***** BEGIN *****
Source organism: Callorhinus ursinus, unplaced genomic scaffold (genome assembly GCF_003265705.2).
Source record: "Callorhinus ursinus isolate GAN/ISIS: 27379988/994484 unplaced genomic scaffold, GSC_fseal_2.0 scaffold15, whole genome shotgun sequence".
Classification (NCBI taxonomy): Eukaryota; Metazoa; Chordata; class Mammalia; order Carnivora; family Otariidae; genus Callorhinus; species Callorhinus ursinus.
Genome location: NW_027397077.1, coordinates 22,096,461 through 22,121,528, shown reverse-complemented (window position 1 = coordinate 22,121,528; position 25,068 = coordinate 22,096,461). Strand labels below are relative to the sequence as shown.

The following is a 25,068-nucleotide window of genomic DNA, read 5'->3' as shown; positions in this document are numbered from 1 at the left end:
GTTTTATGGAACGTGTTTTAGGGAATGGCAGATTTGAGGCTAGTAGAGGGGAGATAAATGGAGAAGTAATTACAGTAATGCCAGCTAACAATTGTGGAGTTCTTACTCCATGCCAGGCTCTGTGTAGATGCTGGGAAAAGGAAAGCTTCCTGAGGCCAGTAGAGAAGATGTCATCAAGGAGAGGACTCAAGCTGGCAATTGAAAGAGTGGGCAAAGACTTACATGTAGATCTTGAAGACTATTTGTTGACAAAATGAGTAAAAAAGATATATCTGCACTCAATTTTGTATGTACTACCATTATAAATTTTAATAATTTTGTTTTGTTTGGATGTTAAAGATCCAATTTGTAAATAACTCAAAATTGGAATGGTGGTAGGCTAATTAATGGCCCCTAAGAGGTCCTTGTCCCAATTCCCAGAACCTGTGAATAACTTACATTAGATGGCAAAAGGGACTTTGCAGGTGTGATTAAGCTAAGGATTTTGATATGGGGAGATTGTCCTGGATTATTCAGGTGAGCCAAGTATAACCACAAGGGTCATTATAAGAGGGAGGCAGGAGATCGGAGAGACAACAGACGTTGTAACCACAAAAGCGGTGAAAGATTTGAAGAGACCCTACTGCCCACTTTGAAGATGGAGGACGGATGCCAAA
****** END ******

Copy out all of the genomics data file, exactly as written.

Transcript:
Source organism: Callorhinus ursinus, unplaced genomic scaffold (genome assembly GCF_003265705.2).
Source record: "Callorhinus ursinus isolate GAN/ISIS: 27379988/994484 unplaced genomic scaffold, GSC_fseal_2.0 scaffold15, whole genome shotgun sequence".
Classification (NCBI taxonomy): Eukaryota; Metazoa; Chordata; class Mammalia; order Carnivora; family Otariidae; genus Callorhinus; species Callorhinus ursinus.
Genome location: NW_027397077.1, coordinates 22,096,461 through 22,121,528, shown reverse-complemented (window position 1 = coordinate 22,121,528; position 25,068 = coordinate 22,096,461). Strand labels below are relative to the sequence as shown.

The following is a 25,068-nucleotide window of genomic DNA, read 5'->3' as shown; positions in this document are numbered from 1 at the left end:
GTTTTATGGAACGTGTTTTAGGGAATGGCAGATTTGAGGCTAGTAGAGGGGAGATAAATGGAGAAGTAATTACAGTAATGCCAGCTAACAATTGTGGAGTTCTTACTCCATGCCAGGCTCTGTGTAGATGCTGGGAAAAGGAAAGCTTCCTGAGGCCAGTAGAGAAGATGTCATCAAGGAGAGGACTCAAGCTGGCAATTGAAAGAGTGGGCAAAGACTTACATGTAGATCTTGAAGACTATTTGTTGACAAAATGAGTAAAAAAGATATATCTGCACTCAATTTTGTATGTACTACCATTATAAATTTTAATAATTTTGTTTTGTTTGGATGTTAAAGATCCAATTTGTAAATAACTCAAAATTGGAATGGTGGTAGGCTAATTAATGGCCCCTAAGAGGTCCTTGTCCCAATTCCCAGAACCTGTGAATAACTTACATTAGATGGCAAAAGGGACTTTGCAGGTGTGATTAAGCTAAGGATTTTGATATGGGGAGATTGTCCTGGATTATTCAGGTGAGCCAAGTATAACCACAAGGGTCATTATAAGAGGGAGGCAGGAGATCGGAGAGACAACAGACGTTGTAACCACAAAAGCGGTGAAAGATTTGAAGAGACCCTACTGCCCACTTTGAAGATGGAGGACGGATGCCAAA